Where Can English Take You?–To Another Easter, Grading Quizzes, and the End of the Journey


Taylor Breckles, a UFV English and history student, is studying literature and language in Poland this year. UFV English professor Michelle LaFlamme helped facilitate Breckles’s exchange with the University of Silesia, a UFV partner university in Poland.

Student guest post by Taylor Breckles


A couple of noteworthy events have happened since I last wrote. For instance, the semester is almost over now, which is weird to think about since that also means that it’s almost time for me to return home. Right now I can say that time has somehow passed both quickly and slowly. That doesn’t really make sense but once you experience a Polish winter you’ll understand. Seriously though, as a Canadian I thought that I would have been better prepared for a true winter but boy was I wrong! I’ll never forget sitting (shivering) on the bus and noticing fairly thick ice on the inside of the windows.

Anyway, beyond realizing the complexities of time, I was able to partake in another traditional Polish experience: Easter (and Easter Monday). Luckily, one of my Polish friends invited me to spend Easter with her family in her home village. This tiny town is exceptionally different from where I’ve been living and allowed me to experience a more traditional Polish lifestyle. Traditional foods were served for Easter dinner: żurek (a sour soup made with sausage, eggs, and potatoes, among other things. Really good!), potato dumplings, duck/chicken, and mizeria (a cucumber salad served like soup with lots of cream sauce and dill; also really good), as well as breads and sweets. We topped off the evening with a Moana movie night complete with homemade popcorn and Polish beer. All in all, one of my favourite weekends here!

Easter Monday was also a day for traditions. Apparently it’s commonplace for boys to wander around and spray girls with super soakers until they’re given candy/money as bribes to go away. Yes, this happened to me and I got decently soaked. Still, it was fun to experience!

I have also found a new place wherein I basically live. It’s called Cafe Kattowitz (a German version of the city ‘Katowice’) and I love it so much. The food is amazing, the coffee is excellent (a rarity in Poland, sorry Poland), and the vibe is very much one that I associate with the Victorian era because of the damask pattern on the walls and the classical music that floats through the café. It’s a very magical place, as you might have guessed. And they make a killer lemonade, which is nothing to sneeze at.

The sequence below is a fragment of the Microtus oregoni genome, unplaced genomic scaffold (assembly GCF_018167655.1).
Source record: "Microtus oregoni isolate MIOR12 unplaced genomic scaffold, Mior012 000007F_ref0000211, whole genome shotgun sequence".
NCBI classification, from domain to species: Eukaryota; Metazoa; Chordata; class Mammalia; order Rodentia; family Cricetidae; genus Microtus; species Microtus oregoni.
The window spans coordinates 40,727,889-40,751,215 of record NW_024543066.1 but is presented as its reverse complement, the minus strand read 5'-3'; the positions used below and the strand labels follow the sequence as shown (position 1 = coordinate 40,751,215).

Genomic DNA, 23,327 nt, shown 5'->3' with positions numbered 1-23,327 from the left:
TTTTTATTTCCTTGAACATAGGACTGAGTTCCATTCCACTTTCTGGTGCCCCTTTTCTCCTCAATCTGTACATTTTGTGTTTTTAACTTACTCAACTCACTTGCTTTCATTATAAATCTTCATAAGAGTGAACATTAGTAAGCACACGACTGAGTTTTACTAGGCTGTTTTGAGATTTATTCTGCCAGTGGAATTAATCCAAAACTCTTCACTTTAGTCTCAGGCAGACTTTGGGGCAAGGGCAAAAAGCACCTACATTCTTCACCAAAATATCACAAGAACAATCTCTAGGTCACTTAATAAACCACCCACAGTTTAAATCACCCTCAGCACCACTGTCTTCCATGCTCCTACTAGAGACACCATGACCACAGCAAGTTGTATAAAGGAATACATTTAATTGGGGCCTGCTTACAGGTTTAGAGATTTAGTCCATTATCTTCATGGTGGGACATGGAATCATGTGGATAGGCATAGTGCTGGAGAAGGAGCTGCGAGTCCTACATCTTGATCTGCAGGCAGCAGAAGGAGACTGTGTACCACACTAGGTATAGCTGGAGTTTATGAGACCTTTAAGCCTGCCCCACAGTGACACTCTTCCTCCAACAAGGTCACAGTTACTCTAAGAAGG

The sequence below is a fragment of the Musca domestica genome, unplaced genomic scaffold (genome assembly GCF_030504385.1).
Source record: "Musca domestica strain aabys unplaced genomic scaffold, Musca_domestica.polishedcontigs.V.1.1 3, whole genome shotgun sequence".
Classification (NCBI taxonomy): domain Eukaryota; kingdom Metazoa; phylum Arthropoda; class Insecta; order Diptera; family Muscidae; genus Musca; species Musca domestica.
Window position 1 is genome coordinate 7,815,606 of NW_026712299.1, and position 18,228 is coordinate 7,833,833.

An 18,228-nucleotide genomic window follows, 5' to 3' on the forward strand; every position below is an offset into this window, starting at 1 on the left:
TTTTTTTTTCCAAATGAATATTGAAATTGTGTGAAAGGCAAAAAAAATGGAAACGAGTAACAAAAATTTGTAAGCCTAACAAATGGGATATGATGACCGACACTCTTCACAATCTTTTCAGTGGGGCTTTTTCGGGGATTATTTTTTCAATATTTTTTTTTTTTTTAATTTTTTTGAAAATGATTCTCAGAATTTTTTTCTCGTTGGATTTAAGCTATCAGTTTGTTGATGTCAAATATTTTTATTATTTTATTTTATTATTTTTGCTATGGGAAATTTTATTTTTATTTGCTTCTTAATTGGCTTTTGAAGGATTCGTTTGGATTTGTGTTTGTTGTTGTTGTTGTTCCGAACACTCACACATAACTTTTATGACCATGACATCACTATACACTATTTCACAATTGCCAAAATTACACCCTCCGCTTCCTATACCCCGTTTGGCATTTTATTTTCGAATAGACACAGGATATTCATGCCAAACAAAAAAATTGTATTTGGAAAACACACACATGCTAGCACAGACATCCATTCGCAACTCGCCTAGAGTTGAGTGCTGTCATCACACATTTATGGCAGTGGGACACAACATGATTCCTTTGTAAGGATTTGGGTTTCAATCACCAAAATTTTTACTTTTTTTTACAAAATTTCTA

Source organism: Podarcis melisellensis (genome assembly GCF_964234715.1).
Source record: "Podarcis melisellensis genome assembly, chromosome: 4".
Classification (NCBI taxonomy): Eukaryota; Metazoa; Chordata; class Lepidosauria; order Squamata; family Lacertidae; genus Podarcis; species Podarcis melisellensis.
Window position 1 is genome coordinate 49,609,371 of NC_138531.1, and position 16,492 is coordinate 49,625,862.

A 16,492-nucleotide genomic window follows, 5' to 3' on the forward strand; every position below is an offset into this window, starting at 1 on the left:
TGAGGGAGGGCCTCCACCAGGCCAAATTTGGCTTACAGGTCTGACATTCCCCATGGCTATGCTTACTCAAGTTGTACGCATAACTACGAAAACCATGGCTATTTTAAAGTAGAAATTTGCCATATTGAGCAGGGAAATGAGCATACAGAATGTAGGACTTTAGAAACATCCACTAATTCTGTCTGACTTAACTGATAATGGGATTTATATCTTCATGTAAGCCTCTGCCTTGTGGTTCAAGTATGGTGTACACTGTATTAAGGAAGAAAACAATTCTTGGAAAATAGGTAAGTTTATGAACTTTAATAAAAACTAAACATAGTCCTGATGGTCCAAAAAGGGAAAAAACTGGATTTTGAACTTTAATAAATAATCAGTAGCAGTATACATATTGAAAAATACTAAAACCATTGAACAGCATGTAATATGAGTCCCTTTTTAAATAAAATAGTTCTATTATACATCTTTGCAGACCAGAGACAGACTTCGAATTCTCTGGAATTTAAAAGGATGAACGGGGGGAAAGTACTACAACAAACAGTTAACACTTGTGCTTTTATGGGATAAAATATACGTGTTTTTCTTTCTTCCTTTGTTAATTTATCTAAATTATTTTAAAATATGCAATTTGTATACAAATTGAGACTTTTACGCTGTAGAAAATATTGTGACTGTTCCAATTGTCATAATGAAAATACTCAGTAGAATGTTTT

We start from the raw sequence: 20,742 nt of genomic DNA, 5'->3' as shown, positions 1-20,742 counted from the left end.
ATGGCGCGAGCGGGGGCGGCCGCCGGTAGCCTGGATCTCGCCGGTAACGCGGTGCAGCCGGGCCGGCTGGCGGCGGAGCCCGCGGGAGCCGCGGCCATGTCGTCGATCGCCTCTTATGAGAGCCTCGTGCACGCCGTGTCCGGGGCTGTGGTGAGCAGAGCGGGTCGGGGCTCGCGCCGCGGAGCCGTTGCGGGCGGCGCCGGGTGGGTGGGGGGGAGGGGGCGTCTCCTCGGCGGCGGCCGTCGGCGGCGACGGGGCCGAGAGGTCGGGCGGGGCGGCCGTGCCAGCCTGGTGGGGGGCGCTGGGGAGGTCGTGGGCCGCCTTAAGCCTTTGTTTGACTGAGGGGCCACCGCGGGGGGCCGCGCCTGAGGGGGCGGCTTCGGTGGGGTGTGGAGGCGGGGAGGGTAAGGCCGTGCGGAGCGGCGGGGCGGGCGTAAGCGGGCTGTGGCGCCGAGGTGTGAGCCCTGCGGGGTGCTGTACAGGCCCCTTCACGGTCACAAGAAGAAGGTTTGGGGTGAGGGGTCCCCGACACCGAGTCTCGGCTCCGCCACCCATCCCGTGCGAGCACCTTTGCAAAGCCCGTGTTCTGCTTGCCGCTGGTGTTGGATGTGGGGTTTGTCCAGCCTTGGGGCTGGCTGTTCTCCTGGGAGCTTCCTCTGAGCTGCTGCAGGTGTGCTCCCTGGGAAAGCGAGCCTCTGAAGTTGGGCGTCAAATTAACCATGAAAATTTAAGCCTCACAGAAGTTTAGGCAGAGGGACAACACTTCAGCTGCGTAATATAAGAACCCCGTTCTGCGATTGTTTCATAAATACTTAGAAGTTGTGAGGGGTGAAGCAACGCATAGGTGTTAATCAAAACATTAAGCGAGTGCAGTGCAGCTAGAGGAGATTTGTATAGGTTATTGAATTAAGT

This particular place is where I like to go when I have work to do: writing essays, marking papers, editing things, etc. I might not have mentioned before that I am a voluntary TA, so I get to experience a lot of the marking that comes with professorship. Let me tell you, grading over 100 long answer quizzes is not as easy as it might sound; hence the treasured trips to Cafe Kattowitz.

For any students (or profs!) thinking about coming over here, let me share with you some key Polish things that I’ve come to appreciate: pierogies in all their glory (spinach and feta ones are surprisingly amazing), what a miracle fresh bread really is, the time when the snow goes away (and doesn’t return for a mid-April surprise), and craft beer. Beer is an experience here. It is cherished and loved and sometimes consumed in public. There’s even a delicious brew named after the city in which I’m staying, Sosnowiec! Trust me when I say that the beer is better than the city (sorry Sosnowiec).

To conclude, I would like to inform you all that I have been spreading Canadian-ness to the Poles! One of my Polish friends here told me that I’m ruining her because when she ran into a chair she immediately apologized to it! Rest assured, fellow apologizers, that the powers of poutine are well at work over here.

Miłego dnia!  (That means have a nice day.)

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